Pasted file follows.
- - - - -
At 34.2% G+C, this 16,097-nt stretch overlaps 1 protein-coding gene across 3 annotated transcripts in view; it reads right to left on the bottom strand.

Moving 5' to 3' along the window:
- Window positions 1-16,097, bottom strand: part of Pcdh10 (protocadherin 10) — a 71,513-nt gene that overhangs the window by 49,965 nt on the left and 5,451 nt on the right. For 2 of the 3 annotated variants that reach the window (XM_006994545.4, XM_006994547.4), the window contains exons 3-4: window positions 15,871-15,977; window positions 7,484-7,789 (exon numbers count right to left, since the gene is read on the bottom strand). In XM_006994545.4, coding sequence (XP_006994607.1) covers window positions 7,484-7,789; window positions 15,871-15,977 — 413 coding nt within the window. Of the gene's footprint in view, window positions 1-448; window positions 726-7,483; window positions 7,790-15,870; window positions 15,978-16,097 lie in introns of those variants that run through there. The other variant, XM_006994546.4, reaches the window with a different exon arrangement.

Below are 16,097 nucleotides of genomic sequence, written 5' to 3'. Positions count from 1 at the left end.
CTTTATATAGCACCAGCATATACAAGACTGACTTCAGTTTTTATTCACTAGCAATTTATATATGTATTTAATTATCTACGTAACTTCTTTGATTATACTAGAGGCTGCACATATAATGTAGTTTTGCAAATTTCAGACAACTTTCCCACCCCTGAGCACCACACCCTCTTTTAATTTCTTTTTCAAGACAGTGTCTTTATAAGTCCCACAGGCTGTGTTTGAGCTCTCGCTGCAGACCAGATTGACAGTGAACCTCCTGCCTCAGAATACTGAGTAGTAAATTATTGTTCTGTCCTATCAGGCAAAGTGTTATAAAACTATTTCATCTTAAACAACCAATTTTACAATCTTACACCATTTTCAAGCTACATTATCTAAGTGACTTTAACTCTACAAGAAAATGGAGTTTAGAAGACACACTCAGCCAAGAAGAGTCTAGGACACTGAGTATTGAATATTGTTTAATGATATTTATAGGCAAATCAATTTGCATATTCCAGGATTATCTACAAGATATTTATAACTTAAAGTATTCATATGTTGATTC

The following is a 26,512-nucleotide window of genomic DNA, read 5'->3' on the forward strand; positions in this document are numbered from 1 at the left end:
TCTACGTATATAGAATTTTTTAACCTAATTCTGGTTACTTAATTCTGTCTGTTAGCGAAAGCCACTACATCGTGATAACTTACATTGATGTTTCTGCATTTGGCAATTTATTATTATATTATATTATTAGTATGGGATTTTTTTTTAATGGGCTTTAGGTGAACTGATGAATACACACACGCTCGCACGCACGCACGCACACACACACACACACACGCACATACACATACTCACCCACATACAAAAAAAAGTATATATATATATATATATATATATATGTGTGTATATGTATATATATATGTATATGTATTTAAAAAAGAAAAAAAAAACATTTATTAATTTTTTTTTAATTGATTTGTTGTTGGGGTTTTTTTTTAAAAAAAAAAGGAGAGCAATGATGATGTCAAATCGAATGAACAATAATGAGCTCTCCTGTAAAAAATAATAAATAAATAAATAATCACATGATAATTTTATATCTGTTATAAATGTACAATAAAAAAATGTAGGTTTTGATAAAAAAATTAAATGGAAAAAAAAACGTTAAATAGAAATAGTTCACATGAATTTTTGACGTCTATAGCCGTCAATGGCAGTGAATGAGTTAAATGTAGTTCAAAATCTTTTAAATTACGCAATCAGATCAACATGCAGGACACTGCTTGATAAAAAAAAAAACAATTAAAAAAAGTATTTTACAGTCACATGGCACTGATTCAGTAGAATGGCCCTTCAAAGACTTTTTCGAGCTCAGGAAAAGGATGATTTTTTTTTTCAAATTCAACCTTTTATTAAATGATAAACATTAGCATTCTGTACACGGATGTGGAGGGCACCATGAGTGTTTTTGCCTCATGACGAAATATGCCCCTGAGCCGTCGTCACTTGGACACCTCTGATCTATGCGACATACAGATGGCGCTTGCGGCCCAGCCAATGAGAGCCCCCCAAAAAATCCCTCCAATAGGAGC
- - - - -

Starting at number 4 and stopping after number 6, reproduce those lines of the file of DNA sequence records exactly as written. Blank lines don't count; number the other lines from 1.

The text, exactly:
Below are 16,097 nucleotides of genomic sequence, written 5' to 3'. Positions count from 1 at the left end.
CTTTATATAGCACCAGCATATACAAGACTGACTTCAGTTTTTATTCACTAGCAATTTATATATGTATTTAATTATCTACGTAACTTCTTTGATTATACTAGAGGCTGCACATATAATGTAGTTTTGCAAATTTCAGACAACTTTCCCACCCCTGAGCACCACACCCTCTTTTAATTTCTTTTTCAAGACAGTGTCTTTATAAGTCCCACAGGCTGTGTTTGAGCTCTCGCTGCAGACCAGATTGACAGTGAACCTCCTGCCTCAGAATACTGAGTAGTAAATTATTGTTCTGTCCTATCAGGCAAAGTGTTATAAAACTATTTCATCTTAAACAACCAATTTTACAATCTTACACCATTTTCAAGCTACATTATCTAAGTGACTTTAACTCTACAAGAAAATGGAGTTTAGAAGACACACTCAGCCAAGAAGAGTCTAGGACACTGAGTATTGAATATTGTTTAATGATATTTATAGGCAAATCAATTTGCATATTCCAGGATTATCTACAAGATATTTATAACTTAAAGTATTCATATGTTGATTC

The following is a 26,512-nucleotide window of genomic DNA, read 5'->3' on the forward strand; positions in this document are numbered from 1 at the left end: